Then I saw it on sale at the Big Apple Market, in a cute little jar. I picked it up, thinking it might be worth trying until I saw the $10.00 price tag. I quietly put the cute little jar back on the shelf and quickly scurried away.

But I knew what it looked like, and I think that gave me the courage to finally think about trying to make it myself. And I found that it wasn't nearly as scary as I thought it would be. I did a little searching, and discovered a few things that gave me confidence. One was that it lasts for quite a while if kept dry, and it doesn't need to be refrigerated. The more I looked at the method the more intrigued I was, and the more determined I became to try it. And I have to tell you, I am so glad that I did!

Ghee has a rich, nutty taste that makes me feel all warm and toasty just with the smelling of it. It is solid at room temperature, melts quickly and easily, and actually has a higher smoke point than most vegetable oils. It browns beautifully, and adds that same nutty flavor to whatever is cooked in it. It even makes fabulous popcorn!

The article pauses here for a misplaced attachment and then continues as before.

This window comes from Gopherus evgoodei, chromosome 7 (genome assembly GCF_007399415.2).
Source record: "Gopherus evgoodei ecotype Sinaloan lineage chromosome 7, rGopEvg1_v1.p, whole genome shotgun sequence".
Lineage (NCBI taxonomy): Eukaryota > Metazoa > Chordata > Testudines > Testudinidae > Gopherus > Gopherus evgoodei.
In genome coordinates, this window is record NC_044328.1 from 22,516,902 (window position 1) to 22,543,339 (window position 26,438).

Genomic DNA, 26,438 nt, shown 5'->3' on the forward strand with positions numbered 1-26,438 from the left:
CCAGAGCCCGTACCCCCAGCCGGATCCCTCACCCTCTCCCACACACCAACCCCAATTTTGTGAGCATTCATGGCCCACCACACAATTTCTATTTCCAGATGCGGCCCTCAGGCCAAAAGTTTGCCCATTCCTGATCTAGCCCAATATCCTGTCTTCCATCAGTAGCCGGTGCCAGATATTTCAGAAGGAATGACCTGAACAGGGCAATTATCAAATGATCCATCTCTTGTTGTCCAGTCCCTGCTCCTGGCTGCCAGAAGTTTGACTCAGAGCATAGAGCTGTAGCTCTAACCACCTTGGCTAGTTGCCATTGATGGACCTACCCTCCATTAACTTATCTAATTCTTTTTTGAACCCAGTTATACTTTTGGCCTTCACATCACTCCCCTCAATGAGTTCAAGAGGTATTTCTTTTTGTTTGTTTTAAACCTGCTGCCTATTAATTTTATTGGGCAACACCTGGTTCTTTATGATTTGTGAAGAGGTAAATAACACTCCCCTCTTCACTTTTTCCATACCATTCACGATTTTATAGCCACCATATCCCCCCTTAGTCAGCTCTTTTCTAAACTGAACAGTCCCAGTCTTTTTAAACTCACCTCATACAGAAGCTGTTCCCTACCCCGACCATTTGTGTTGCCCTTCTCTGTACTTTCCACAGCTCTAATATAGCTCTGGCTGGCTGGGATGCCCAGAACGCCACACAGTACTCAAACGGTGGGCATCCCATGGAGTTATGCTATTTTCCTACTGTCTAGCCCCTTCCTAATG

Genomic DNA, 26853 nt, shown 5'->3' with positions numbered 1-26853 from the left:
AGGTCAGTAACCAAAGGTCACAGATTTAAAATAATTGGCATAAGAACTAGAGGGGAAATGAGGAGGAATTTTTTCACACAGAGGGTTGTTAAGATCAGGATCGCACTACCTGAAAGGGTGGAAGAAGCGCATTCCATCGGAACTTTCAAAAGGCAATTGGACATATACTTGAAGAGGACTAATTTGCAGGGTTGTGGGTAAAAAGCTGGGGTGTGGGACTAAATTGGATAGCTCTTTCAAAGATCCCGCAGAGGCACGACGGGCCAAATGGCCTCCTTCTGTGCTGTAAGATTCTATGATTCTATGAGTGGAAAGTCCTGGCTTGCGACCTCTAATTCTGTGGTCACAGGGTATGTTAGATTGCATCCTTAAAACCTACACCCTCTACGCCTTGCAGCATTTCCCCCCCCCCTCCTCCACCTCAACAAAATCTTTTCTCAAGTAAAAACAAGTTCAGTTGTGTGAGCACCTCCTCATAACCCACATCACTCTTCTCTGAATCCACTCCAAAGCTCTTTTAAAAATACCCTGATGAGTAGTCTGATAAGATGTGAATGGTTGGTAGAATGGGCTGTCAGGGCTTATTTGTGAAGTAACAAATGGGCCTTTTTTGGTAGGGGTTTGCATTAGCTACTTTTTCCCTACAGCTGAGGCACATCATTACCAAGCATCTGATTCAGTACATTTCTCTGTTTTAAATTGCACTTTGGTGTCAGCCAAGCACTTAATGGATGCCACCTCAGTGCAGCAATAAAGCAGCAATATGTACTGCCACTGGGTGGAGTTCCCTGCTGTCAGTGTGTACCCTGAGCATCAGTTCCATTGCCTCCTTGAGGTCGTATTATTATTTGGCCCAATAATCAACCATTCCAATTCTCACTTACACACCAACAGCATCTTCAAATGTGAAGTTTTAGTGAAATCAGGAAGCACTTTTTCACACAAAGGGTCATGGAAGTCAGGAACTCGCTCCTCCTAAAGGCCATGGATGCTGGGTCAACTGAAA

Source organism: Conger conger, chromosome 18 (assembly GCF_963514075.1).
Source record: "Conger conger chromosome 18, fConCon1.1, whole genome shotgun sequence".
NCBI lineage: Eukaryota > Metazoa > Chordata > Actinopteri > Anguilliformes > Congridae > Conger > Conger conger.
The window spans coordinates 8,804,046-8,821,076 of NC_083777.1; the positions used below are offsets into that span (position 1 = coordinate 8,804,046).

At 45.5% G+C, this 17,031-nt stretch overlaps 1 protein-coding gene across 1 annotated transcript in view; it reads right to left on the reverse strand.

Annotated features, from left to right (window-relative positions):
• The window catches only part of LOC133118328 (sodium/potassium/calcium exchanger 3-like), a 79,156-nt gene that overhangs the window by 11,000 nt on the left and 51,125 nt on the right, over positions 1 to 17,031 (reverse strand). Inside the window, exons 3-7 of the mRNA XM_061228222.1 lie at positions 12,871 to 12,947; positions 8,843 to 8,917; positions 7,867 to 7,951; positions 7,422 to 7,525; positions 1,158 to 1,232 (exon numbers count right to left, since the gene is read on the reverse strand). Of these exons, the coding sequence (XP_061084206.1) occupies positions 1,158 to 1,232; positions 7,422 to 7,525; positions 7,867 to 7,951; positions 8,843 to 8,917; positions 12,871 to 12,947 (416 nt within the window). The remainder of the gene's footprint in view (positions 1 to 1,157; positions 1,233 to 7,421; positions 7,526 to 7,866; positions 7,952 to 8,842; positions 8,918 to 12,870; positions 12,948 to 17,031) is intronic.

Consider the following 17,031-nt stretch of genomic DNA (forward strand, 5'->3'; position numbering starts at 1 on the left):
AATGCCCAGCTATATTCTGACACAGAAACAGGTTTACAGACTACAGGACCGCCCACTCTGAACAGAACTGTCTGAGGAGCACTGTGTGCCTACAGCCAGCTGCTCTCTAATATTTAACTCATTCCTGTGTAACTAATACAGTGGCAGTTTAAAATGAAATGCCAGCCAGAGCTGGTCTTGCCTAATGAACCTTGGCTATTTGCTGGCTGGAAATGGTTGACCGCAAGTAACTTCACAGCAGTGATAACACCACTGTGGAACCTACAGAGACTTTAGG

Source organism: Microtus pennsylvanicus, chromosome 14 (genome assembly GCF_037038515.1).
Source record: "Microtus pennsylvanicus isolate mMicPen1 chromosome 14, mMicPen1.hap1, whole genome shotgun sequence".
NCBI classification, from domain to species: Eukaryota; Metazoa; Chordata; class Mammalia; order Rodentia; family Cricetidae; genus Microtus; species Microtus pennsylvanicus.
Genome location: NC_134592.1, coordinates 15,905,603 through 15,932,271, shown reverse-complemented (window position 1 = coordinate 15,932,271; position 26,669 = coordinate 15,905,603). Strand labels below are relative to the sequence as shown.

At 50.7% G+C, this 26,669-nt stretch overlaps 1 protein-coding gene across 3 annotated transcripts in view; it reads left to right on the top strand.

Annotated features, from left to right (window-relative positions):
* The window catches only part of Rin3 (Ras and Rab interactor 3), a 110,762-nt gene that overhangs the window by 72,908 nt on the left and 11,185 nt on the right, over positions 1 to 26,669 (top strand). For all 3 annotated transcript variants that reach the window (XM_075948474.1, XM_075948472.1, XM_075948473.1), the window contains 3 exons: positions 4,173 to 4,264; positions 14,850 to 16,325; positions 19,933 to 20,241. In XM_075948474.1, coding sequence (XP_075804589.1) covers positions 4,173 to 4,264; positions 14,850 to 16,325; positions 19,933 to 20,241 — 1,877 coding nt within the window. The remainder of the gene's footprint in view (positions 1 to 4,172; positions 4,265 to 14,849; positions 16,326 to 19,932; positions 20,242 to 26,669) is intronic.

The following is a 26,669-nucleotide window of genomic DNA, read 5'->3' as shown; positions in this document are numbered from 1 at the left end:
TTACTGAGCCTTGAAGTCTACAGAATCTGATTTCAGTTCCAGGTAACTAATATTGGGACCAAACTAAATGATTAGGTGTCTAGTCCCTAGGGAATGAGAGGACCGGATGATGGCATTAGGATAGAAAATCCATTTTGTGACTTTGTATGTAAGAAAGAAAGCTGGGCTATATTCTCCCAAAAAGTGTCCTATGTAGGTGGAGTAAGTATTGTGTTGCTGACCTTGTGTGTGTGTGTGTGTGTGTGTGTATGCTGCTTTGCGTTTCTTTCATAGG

If kept dry and well-sealed, ghee will keep for months at room temperature. So what are you waiting for? Ok, maybe you're as intimidated as I was at the thought of making it. Silly you. Have I ever let you down before? Just follow the steps below, and you will be amazed at how easy it is to make this wondrous concoction.
Put 1 to 2 pounds of butter in a 3-quart solid-bottomed heavy saucepan and melt over medium heat. This is what it looks like when the butter has just melted - it is yellow and liquid, with few bubbles.

Once the butter has melted, the solids will begin to separate from the liquids and it will start to get foamy on top. As the water starts to evaporate, you will start to hear it boiling. That's fine. That's what it's supposed to do.